By Pete Sanderson in Lyon
Sidney Govou could be forgiven for feeling a little put out.
Last time out
While every football fan from Biarritz to Berlin is banging on about his strike partner, Giovane Elber, ahead of Olympique Lyonnais' UEFA Champions League match with FC Bayern München, they seem to have forgotten who sent the Stade Gerland into ecstasy last time the sides met in the competition.
Stuff of dreams
Govou still recalls that match, in the second group stage of the 2000/01 competition, as if it was yesterday. He had the kind of game every young striker dreams of, scoring two spectacular goals before his blistering run down the right set up Pierre Laigle for the third.
'I still watch it'
"I still watch that game from time to time," recalled Govou. "If I am having a bad time in front of goal or my confidence is low it makes me feel a whole lot better watching myself scoring against the side who went on to be champions of Europe later that year."
Watching Govou in Lyon's opening two Champions League matches this year, it is hard to believe the striker has ever been short of confidence in front of goal. With a touch every bit as assured as his shot is explosive, Govou has grown from a young pretender to a player French coach Jacques Santini sees as an integral part of his squad for UEFA EURO 2004™.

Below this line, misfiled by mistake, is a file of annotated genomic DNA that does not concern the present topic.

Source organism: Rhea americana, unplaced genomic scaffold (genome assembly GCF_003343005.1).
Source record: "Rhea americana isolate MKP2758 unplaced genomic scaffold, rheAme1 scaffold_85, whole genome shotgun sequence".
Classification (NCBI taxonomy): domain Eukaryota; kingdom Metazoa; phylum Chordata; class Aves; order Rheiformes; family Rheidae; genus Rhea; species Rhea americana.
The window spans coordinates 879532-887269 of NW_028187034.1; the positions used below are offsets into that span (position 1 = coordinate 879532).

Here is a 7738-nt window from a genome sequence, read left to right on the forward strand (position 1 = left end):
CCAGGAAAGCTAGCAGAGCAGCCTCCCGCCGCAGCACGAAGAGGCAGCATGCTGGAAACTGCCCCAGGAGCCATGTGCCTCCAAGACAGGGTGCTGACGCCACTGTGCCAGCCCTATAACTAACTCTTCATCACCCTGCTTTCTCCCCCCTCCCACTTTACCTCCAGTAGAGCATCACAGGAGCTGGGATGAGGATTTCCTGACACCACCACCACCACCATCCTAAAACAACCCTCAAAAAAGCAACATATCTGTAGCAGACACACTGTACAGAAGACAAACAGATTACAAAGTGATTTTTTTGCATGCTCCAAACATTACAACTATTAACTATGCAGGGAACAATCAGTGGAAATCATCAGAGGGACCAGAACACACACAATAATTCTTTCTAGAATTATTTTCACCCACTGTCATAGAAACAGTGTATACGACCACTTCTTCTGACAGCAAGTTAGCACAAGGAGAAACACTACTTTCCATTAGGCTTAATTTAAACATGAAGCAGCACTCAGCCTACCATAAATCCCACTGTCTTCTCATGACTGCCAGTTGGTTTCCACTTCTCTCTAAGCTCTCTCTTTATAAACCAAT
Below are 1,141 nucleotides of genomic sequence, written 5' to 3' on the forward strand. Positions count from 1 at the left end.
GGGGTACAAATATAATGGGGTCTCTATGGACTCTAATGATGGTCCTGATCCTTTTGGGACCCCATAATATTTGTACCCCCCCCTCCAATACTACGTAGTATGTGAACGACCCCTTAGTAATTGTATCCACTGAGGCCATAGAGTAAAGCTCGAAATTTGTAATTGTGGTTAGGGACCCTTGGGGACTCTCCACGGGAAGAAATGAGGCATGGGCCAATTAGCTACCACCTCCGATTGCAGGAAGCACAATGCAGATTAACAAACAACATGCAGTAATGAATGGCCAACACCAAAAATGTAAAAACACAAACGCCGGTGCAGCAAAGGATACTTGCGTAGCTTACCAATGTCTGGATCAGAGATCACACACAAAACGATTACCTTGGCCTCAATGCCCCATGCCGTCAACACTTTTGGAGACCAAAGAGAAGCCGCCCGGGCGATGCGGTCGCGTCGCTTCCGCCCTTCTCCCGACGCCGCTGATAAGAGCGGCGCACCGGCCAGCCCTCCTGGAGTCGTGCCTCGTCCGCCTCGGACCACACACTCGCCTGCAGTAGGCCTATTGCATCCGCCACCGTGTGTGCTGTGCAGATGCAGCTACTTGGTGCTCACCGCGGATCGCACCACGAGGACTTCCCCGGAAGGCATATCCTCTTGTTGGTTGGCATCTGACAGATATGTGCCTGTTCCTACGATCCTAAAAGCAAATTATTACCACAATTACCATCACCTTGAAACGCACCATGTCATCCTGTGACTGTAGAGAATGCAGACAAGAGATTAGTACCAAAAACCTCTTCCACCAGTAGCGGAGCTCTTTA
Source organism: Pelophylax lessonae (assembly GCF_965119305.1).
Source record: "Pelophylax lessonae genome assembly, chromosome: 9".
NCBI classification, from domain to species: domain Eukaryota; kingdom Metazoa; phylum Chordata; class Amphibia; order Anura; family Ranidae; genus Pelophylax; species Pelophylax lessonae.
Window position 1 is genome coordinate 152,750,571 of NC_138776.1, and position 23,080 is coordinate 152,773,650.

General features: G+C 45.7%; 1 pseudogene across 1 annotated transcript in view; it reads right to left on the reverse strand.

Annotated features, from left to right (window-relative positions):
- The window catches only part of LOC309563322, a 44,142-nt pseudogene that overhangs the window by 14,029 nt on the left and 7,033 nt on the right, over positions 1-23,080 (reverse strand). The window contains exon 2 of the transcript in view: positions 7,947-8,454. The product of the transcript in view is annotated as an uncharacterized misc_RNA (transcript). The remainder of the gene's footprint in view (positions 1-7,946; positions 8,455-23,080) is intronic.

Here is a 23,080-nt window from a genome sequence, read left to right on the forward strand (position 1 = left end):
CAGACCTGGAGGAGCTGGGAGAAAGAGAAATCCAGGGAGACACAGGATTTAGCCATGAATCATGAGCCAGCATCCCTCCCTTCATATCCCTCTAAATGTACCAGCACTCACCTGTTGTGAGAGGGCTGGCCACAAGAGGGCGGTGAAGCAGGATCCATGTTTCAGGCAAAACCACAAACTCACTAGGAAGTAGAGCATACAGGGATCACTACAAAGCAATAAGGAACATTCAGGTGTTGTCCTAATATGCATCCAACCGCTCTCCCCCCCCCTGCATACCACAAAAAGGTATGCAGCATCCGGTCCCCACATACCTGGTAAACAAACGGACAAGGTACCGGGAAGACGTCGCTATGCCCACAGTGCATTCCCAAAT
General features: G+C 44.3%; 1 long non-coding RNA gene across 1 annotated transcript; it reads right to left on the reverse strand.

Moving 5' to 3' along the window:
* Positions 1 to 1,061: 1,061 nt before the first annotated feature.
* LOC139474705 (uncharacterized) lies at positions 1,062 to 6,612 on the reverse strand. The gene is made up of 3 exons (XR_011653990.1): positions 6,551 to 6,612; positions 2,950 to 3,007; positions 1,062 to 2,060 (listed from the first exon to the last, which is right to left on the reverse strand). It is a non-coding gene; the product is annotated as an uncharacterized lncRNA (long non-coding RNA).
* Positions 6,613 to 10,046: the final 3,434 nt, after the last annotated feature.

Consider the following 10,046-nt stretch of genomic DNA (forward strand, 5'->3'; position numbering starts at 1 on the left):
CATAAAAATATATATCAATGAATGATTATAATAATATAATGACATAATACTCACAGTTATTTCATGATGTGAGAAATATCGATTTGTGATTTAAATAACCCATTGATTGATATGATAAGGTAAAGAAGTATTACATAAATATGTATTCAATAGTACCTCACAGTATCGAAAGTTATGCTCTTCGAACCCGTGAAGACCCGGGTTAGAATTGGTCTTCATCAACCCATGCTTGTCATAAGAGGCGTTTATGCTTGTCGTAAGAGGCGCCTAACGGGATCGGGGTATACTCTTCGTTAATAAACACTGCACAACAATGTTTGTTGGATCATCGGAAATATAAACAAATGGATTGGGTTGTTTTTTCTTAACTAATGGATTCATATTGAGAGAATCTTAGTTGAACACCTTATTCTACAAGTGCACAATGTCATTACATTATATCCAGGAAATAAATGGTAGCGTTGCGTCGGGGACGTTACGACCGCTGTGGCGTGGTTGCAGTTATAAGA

Groomed by Santini
Ironically, it was Santini who helped nurture him into the player he is today during his time as coach of Lyon. Now 24, Govou knows it is matches like the Group A fixture with Bayern which could set him apart from the other talented young strikers waiting in the international wings.
"We will certainly not underestimate what a great squad Bayern possess," Govou told uefa.com. "They are a strong side in every position but I will not be overawed by the experience. In fact I will enjoy it as I regard myself as a big-match player."
Confident of success
Govou got his big break after being spotted playing for his local side, Le Puyen-Velay, but had to be talked into accepting a contract at Lyon because he was scared of not making the grade, having already mapped out a career as a chiropractor. His fear of failure is now a thing of the past and - after helping his side to their second successive French title - Govou is confident Lyon can be a success both at home and in Europe this season.
"If we continue to play the football we have played over the last year consistently then I think we can get a third title," he said. "And if we can get positive results against Bayern and Celtic [FC] in the home matches there is no reason why we cannot reach the last eight."
And Govou was quick to defend criticism of Lyon coach Paul Le Guen's tactics prompted by their slow start to the domestic campaign and reignited by the 2-0 defeat at Celtic three weeks ago. "People say we try to change our tactics in Europe but this is untrue," he said. "We try to play exactly the same kind of football in the Champions League, trying to win at home and not to lose away. We started slowly this year but a win against Bayern could put us top of the group."
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